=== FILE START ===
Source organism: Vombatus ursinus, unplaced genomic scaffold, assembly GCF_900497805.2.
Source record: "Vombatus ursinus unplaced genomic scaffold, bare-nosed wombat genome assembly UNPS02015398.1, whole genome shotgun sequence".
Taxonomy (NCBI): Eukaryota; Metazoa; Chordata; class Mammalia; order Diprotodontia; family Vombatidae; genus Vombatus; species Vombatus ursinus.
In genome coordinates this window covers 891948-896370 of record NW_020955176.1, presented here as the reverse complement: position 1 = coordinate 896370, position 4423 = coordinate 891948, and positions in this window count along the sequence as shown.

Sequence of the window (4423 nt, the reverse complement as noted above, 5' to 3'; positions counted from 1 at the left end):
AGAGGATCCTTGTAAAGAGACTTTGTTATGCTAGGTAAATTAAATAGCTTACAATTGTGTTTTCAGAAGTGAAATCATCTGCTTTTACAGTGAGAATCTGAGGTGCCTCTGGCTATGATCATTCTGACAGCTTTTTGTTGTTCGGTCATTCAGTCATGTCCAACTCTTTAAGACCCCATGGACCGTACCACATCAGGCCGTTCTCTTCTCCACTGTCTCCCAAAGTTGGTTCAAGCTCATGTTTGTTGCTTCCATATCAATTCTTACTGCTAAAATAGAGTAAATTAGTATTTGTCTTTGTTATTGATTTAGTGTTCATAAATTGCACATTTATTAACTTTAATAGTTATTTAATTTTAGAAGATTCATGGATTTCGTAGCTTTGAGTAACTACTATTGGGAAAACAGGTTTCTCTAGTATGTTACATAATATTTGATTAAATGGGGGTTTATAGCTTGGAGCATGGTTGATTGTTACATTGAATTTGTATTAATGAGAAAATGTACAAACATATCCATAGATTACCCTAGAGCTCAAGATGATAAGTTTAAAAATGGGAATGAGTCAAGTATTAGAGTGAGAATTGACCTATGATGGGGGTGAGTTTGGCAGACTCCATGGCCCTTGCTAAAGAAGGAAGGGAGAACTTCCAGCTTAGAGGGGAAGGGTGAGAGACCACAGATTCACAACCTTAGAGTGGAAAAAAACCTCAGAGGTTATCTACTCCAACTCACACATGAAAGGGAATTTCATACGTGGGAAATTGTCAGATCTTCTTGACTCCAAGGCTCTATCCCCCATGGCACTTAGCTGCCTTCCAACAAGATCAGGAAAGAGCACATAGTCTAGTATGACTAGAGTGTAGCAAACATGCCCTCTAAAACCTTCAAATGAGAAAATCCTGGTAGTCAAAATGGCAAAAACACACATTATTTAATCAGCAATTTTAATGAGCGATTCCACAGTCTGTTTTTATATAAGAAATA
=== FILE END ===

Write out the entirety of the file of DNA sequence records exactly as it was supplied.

Source organism: Vombatus ursinus, unplaced genomic scaffold, assembly GCF_900497805.2.
Source record: "Vombatus ursinus unplaced genomic scaffold, bare-nosed wombat genome assembly UNPS02015398.1, whole genome shotgun sequence".
Taxonomy (NCBI): Eukaryota; Metazoa; Chordata; class Mammalia; order Diprotodontia; family Vombatidae; genus Vombatus; species Vombatus ursinus.
In genome coordinates this window covers 891948-896370 of record NW_020955176.1, presented here as the reverse complement: position 1 = coordinate 896370, position 4423 = coordinate 891948, and positions in this window count along the sequence as shown.

Sequence of the window (4423 nt, the reverse complement as noted above, 5' to 3'; positions counted from 1 at the left end):
AGAGGATCCTTGTAAAGAGACTTTGTTATGCTAGGTAAATTAAATAGCTTACAATTGTGTTTTCAGAAGTGAAATCATCTGCTTTTACAGTGAGAATCTGAGGTGCCTCTGGCTATGATCATTCTGACAGCTTTTTGTTGTTCGGTCATTCAGTCATGTCCAACTCTTTAAGACCCCATGGACCGTACCACATCAGGCCGTTCTCTTCTCCACTGTCTCCCAAAGTTGGTTCAAGCTCATGTTTGTTGCTTCCATATCAATTCTTACTGCTAAAATAGAGTAAATTAGTATTTGTCTTTGTTATTGATTTAGTGTTCATAAATTGCACATTTATTAACTTTAATAGTTATTTAATTTTAGAAGATTCATGGATTTCGTAGCTTTGAGTAACTACTATTGGGAAAACAGGTTTCTCTAGTATGTTACATAATATTTGATTAAATGGGGGTTTATAGCTTGGAGCATGGTTGATTGTTACATTGAATTTGTATTAATGAGAAAATGTACAAACATATCCATAGATTACCCTAGAGCTCAAGATGATAAGTTTAAAAATGGGAATGAGTCAAGTATTAGAGTGAGAATTGACCTATGATGGGGGTGAGTTTGGCAGACTCCATGGCCCTTGCTAAAGAAGGAAGGGAGAACTTCCAGCTTAGAGGGGAAGGGTGAGAGACCACAGATTCACAACCTTAGAGTGGAAAAAAACCTCAGAGGTTATCTACTCCAACTCACACATGAAAGGGAATTTCATACGTGGGAAATTGTCAGATCTTCTTGACTCCAAGGCTCTATCCCCCATGGCACTTAGCTGCCTTCCAACAAGATCAGGAAAGAGCACATAGTCTAGTATGACTAGAGTGTAGCAAACATGCCCTCTAAAACCTTCAAATGAGAAAATCCTGGTAGTCAAAATGGCAAAAACACACATTATTTAATCAGCAATTTTAATGAGCGATTCCACAGTCTGTTTTTATATAAGAAATA